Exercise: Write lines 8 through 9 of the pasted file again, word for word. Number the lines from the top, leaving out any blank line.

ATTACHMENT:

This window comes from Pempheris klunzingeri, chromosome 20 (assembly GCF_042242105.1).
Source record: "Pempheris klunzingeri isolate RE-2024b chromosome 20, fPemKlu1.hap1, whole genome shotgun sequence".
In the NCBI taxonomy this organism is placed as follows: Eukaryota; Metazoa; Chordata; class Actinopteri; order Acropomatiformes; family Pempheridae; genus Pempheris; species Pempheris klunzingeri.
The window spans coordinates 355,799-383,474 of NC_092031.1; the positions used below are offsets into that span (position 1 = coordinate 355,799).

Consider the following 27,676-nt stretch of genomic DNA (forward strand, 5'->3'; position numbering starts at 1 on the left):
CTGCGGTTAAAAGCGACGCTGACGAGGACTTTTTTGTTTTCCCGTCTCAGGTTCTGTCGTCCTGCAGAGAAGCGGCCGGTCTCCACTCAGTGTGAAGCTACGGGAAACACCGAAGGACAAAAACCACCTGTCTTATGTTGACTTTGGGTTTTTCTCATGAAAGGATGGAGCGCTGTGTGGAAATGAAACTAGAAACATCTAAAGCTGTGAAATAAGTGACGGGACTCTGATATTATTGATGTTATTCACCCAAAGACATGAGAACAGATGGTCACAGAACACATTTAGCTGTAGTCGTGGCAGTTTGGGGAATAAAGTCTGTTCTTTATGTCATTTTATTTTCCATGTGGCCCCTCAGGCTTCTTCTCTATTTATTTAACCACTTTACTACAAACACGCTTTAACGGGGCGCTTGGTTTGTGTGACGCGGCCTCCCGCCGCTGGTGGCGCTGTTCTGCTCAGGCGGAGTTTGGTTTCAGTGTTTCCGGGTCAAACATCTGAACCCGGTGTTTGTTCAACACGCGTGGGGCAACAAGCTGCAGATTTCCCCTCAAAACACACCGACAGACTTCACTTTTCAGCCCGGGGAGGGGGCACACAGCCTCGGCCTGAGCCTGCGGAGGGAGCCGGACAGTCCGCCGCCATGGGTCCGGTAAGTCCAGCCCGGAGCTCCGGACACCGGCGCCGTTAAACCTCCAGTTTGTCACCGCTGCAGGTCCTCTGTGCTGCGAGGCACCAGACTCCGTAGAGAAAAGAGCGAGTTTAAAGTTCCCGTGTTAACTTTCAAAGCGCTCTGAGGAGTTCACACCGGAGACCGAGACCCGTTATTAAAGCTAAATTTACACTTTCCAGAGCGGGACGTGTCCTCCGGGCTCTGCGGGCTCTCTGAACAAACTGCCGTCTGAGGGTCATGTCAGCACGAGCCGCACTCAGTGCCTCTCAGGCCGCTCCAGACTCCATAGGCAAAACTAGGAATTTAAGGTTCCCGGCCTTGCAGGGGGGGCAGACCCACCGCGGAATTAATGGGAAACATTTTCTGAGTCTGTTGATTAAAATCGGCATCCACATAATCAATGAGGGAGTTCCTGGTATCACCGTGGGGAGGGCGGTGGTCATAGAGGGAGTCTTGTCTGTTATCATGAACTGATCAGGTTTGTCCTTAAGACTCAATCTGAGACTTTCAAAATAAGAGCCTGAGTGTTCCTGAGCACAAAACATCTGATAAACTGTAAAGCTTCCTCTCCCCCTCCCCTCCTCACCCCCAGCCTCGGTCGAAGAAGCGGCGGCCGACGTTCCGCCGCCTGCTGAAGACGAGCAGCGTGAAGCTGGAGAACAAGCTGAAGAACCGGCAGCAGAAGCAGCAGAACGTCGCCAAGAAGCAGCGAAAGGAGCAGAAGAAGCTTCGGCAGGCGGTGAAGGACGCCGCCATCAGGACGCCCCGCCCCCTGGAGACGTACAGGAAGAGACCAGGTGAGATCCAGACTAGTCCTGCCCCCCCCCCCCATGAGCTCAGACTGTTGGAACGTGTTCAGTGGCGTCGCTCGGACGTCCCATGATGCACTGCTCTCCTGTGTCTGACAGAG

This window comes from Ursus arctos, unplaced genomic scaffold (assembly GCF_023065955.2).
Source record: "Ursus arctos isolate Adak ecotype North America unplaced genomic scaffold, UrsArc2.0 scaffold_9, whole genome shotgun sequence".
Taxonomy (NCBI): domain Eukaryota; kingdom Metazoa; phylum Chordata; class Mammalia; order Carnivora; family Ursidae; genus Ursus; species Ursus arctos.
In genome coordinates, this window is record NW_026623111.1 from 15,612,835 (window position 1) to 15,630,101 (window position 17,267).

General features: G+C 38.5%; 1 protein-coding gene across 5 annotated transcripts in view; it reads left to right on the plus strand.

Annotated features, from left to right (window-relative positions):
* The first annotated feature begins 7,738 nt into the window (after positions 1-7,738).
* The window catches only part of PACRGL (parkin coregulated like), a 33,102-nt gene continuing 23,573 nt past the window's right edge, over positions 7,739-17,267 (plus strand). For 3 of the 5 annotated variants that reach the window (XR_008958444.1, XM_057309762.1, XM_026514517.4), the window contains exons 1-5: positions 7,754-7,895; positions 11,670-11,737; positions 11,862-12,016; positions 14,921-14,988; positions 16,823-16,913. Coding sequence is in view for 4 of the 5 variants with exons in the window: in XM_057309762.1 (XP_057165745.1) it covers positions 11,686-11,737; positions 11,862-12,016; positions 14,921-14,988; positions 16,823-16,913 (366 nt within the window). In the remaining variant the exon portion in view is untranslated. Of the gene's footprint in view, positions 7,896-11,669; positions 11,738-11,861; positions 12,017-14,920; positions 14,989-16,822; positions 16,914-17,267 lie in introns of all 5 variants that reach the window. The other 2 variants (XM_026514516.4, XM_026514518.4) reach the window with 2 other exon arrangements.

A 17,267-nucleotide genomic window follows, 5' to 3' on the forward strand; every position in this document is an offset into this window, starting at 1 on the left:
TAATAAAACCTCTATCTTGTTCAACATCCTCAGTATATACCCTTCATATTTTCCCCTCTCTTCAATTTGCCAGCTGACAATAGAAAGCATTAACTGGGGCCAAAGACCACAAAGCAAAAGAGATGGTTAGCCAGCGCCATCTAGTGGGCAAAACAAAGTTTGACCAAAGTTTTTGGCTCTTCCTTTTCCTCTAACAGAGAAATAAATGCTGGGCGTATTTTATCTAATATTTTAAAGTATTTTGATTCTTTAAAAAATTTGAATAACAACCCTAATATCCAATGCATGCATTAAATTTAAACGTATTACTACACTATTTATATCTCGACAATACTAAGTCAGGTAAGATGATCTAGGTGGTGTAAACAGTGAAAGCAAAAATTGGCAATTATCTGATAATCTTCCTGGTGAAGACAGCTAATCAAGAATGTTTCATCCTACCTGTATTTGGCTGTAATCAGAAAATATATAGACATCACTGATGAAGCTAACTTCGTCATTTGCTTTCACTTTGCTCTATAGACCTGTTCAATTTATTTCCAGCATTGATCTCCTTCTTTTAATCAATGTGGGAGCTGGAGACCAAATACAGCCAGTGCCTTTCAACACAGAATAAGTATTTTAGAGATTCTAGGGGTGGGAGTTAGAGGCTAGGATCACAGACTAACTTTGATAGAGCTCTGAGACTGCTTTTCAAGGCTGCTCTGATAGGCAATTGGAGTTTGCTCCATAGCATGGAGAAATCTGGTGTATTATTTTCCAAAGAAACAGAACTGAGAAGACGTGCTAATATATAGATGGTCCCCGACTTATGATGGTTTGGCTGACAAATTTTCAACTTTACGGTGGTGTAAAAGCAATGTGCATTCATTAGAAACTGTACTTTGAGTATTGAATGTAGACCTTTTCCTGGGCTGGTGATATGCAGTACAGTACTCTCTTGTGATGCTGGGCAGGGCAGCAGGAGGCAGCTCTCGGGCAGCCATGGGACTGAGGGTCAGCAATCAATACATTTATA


Source record: "Ursus arctos isolate Adak ecotype North America unplaced genomic scaffold, UrsArc2.0 scaffold_9, whole genome shotgun sequence".
Taxonomy (NCBI): domain Eukaryota; kingdom Metazoa; phylum Chordata; class Mammalia; order Carnivora; family Ursidae; genus Ursus; species Ursus arctos.